A company claiming to provide cheap Covid tests for travellers has been removed from the government website and is being investigated by the competition watchdog after complaints its tests did not arrive on time and it failed to refund customers.
The Competition and Markets Authority (CMA) said it had opened a formal investigation into Expert Medicals after receiving a high number of complaints about its service and that it had refused to give customers their money back.
A further 19 firms have also been told to stop advertising misleading prices or risk legal action, it said.
Andrea Coscelli, the CMA’s chief executive, said if firms failed to “provide the service that people have paid for” it was ready to act. It wanted to “ensure the PCR testing market works for consumers” and is “preparing to take further action”.
Dozens of companies offering PCR (polymerase chain reaction) tests were set up earlier this year after the government set out a regime under which millions of travellers arriving in England are required to take the tests but must buy them from private companies.
Testing companies are listed on a government website for consumers to search, with results appearing in order of price, with the cheapest at the top. Until it was removed, Expert Medicals offered the lowest priced day 2 and day 8 tests.
The crackdown follows multiple allegations that private providers, who are thought to have made more than £500m out of travellers since the return of international leisure travel in mid-May, have failed to deliver tests, send results and process refunds.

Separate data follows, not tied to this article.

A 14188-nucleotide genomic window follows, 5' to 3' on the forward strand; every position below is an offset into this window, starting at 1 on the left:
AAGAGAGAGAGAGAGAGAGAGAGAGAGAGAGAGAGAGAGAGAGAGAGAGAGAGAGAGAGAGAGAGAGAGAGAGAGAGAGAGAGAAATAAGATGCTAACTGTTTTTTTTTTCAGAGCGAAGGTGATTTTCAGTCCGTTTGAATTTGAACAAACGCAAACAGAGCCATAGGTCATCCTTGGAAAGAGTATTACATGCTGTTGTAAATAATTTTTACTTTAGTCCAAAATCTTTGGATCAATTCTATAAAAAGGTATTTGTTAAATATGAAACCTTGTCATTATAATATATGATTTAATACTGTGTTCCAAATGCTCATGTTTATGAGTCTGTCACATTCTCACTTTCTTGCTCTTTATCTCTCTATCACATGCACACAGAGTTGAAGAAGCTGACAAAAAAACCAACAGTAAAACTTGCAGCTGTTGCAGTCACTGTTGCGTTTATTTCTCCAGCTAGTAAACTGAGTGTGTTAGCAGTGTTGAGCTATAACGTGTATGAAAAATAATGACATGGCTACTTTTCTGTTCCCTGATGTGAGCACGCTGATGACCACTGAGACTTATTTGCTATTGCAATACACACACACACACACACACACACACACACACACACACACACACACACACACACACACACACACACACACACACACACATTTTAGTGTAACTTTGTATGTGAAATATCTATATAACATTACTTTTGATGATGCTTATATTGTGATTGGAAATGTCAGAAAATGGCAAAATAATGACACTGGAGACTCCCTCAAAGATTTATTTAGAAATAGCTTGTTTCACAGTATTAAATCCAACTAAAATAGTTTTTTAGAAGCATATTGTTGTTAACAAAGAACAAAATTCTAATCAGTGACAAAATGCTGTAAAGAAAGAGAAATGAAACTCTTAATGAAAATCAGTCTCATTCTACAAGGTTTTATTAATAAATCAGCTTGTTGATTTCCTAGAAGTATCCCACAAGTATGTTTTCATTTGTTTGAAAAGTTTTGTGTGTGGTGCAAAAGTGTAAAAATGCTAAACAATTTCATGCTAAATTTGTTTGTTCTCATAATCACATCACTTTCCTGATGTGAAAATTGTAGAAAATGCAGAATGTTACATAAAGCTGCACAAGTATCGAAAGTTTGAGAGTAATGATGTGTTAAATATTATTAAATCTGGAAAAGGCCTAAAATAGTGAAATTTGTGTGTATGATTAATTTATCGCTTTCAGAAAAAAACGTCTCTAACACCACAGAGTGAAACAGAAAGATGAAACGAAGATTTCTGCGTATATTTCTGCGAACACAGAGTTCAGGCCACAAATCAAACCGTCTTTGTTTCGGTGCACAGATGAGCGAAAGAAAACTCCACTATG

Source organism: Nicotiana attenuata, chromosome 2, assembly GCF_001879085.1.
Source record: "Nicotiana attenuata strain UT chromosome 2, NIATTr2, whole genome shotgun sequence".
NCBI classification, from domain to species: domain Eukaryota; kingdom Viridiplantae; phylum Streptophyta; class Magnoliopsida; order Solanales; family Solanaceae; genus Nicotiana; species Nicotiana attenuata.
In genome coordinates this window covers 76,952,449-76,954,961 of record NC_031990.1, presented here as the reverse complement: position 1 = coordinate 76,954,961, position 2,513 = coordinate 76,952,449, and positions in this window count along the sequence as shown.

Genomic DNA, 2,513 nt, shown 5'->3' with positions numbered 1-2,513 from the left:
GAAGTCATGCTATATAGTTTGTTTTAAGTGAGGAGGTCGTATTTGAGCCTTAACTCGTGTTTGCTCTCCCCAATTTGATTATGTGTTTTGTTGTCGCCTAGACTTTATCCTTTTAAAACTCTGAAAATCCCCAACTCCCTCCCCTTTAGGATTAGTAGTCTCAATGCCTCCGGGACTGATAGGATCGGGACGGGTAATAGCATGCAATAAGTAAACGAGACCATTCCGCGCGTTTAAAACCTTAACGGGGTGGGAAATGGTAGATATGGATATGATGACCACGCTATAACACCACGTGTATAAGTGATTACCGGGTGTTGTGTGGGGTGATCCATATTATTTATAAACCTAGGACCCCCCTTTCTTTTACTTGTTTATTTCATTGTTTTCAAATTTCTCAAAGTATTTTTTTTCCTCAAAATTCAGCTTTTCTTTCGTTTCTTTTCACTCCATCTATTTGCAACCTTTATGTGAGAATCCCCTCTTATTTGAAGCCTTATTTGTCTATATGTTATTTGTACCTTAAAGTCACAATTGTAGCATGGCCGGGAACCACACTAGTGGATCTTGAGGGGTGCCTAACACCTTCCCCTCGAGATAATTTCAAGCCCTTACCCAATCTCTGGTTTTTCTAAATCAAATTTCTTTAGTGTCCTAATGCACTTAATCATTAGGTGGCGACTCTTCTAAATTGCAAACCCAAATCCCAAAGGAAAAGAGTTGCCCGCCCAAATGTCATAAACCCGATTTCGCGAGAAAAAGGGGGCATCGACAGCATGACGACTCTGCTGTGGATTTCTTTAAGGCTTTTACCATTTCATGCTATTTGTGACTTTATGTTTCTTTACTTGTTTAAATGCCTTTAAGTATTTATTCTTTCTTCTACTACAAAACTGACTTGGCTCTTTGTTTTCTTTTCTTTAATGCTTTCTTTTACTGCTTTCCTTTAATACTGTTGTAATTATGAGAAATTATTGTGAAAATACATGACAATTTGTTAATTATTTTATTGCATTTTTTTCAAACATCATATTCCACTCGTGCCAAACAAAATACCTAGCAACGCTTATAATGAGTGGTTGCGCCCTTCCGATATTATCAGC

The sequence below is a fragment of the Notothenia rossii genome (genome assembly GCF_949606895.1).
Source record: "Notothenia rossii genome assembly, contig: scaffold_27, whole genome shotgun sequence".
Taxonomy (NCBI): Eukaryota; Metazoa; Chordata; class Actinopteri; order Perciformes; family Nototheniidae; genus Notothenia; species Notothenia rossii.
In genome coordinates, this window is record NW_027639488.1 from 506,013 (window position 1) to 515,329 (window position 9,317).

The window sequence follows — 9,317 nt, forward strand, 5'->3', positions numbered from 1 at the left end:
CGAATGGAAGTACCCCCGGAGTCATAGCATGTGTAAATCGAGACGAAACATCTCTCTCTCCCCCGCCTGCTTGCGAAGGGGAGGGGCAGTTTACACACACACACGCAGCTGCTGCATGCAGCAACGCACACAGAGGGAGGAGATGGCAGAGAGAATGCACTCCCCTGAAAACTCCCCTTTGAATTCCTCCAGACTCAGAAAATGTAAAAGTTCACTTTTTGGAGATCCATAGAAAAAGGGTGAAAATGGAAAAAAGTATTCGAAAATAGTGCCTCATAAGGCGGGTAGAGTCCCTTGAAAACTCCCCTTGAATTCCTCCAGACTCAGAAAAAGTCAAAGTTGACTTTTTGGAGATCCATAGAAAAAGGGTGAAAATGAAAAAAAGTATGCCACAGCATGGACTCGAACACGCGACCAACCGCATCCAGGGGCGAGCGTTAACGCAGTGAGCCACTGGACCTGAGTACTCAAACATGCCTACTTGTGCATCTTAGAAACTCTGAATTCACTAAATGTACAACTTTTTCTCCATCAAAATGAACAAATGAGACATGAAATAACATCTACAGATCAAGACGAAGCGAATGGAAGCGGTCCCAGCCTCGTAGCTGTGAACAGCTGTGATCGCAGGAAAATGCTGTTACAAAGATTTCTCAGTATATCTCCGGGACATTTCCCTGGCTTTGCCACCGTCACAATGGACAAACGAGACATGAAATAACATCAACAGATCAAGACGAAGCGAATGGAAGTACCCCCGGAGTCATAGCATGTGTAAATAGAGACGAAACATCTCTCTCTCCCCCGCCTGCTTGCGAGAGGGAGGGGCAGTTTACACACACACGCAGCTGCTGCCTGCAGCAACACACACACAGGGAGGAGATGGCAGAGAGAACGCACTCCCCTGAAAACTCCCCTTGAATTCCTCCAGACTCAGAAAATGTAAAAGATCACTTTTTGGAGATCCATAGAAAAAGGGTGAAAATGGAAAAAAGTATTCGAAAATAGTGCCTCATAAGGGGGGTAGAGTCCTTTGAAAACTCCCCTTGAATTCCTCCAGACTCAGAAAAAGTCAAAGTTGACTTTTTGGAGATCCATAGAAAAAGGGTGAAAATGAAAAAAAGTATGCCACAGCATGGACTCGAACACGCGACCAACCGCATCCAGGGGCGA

Consumers initially contacted Citizens Advice to complain about Expert Medicals but had subsequently gone on to contact the CMA.
The Bradford-based company has been removed from the official list of providers but the watchdog said no decision has been made on whether the law had been broken.
The CMA said it had also written to a further 19 test providers telling them to improve their pricing information or risk action in the future.
The watchdog is concerned these companies were “continuing to falsely advertise tests at very low prices when they are either not available at that price or include hidden conditions, such as where the tests must be collected from”.
In July, a Guardian investigation revealed that most of the cheapest two-swab packages listed on the government website were not available to holidaymakers who planned to go away during the summer months, with critics likening the situation to a “wild west” marketplace.
Countries such as Singapore and Israel have already started to administer a third jab to some citizens but Hong Kong is still conducting studies on such a move.